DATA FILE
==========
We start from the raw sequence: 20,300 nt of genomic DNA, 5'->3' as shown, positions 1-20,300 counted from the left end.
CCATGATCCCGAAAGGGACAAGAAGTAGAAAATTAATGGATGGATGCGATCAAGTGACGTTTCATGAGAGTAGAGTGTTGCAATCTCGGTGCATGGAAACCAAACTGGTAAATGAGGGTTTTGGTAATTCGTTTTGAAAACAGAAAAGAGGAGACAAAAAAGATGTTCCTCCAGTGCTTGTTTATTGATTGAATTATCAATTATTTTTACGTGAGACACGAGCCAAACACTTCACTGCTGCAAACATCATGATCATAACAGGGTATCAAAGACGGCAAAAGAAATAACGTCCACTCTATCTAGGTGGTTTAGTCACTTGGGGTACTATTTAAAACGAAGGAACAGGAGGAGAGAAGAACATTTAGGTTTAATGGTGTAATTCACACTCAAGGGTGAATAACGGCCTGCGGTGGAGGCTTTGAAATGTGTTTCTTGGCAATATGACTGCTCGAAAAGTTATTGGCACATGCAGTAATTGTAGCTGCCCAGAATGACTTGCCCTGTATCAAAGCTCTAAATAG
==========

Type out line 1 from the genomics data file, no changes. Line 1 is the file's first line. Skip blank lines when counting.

We start from the raw sequence: 20,300 nt of genomic DNA, 5'->3' as shown, positions 1-20,300 counted from the left end.